Union Power At Stake In Titanic Supreme Court Case
The Supreme Court Monday will hear one the signature cases of its current term, a challenge to the constitutionality of mandatory public sector union fees.
Though officially a First Amendment question, the case is the apex of a decades-long dispute about the power of public sector unions and their Democratic patrons, as millions of government employees are required by law to pay union dues. As such, the dispute has decidedly partisan implications.
Some observers fear a ruling against the union would deal a deathblow to the political and financial influence of organized labor, prompting charges that the lawsuit is a poorly concealed Republican attack on a powerful liberal constituency.
Rebecca Friedrichs, a school teacher from California, sued her union over the mandatory fees. Her case reached the Supreme Court in 2016, though Justice Antonin Scalia’s unexpected death prevented its definitive resolution.
“I’m a middle class citizen speaking out on my own behalf,” she told The Daily Caller News Foundation. “I’ve lost a lot to fight this battle and I’m not anybody’s pawn.”
The Friedrichs case was argued in Jan. 2016. After Scalia died just one month later the eight-member Court deadlocked four to four. When the justices evenly divide, the decision of the lower court is automatically upheld.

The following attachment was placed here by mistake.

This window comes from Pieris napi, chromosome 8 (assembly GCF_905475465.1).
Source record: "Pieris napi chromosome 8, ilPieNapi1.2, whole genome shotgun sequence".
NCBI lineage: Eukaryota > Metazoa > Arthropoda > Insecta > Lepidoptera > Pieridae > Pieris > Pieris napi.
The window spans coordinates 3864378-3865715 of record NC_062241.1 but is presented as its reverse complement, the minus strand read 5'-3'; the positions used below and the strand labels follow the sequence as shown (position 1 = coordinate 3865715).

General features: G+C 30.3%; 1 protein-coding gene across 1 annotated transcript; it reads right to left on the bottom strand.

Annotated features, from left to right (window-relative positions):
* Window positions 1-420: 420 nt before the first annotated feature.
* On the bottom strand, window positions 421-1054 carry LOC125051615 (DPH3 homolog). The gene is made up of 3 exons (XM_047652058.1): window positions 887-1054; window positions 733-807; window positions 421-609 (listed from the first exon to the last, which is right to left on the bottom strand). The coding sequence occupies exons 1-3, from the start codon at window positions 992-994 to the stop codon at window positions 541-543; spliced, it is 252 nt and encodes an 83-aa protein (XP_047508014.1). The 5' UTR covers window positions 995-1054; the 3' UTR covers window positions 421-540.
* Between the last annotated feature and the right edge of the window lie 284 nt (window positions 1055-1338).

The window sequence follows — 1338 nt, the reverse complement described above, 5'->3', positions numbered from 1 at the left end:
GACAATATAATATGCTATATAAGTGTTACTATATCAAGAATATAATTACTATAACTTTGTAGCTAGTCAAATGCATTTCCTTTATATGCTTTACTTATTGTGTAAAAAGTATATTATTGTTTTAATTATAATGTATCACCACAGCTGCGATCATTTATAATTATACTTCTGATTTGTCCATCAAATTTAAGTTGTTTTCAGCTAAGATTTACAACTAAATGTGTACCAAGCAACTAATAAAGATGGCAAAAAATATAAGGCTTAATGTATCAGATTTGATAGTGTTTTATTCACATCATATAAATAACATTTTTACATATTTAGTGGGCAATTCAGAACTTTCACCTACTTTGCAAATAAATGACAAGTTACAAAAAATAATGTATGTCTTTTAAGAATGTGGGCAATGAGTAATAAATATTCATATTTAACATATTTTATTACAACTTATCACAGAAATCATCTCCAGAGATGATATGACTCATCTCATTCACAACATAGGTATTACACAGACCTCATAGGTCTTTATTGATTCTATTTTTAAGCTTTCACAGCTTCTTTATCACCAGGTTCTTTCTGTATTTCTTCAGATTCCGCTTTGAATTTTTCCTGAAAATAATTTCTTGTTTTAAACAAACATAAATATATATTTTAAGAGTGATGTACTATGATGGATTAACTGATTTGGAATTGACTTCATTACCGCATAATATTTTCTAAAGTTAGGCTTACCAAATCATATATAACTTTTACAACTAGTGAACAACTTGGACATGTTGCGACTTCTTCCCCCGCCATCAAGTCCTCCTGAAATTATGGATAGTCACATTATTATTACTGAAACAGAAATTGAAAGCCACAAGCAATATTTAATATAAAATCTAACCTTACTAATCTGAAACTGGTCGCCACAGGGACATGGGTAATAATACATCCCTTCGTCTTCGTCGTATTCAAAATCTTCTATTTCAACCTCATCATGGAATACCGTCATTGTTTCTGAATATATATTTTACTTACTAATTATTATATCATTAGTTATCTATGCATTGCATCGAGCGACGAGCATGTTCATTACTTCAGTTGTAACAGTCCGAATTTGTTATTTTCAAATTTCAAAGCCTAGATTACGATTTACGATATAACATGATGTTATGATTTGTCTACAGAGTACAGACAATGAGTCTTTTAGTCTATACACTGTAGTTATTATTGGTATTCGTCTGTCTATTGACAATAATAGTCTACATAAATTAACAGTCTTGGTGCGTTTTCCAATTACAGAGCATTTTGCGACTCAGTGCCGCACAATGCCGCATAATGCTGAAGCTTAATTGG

The bench was restored to its full complement of nine following Justice Neil Gorsuch’s confirmation, so the Court agreed to rehear the matter and issue a definitive decision. If the high court once again divides along ideological lines, Gorsuch will cast the deciding vote.
In Monday’s argument a different public employee, Mark Janus, will be the lead plaintiff. Janus is a child support specialist from Springfield, Ill., who pays mandatory dues to the American Federation of State, County, and Municipal Employees (AFSCME), the largest public sector union in the country.
A 1977 precedent called Abood v. Detroit Board of Education allows unions to collect mandatory fees from non-members for dispute resolution and collective bargaining. Though such fees may not be used for partisan causes, critics say all union activity — especially collective bargaining — is inherently political, making Abood naive and outdated.
Most observers agree the plaintiffs appear to have the required five votes to strike down Abood, though organized labor and the Court’s four Democratic appointees would protest such an outcome vigorously.
A decision in the case, Janus v. AFSCME, is expected by June.
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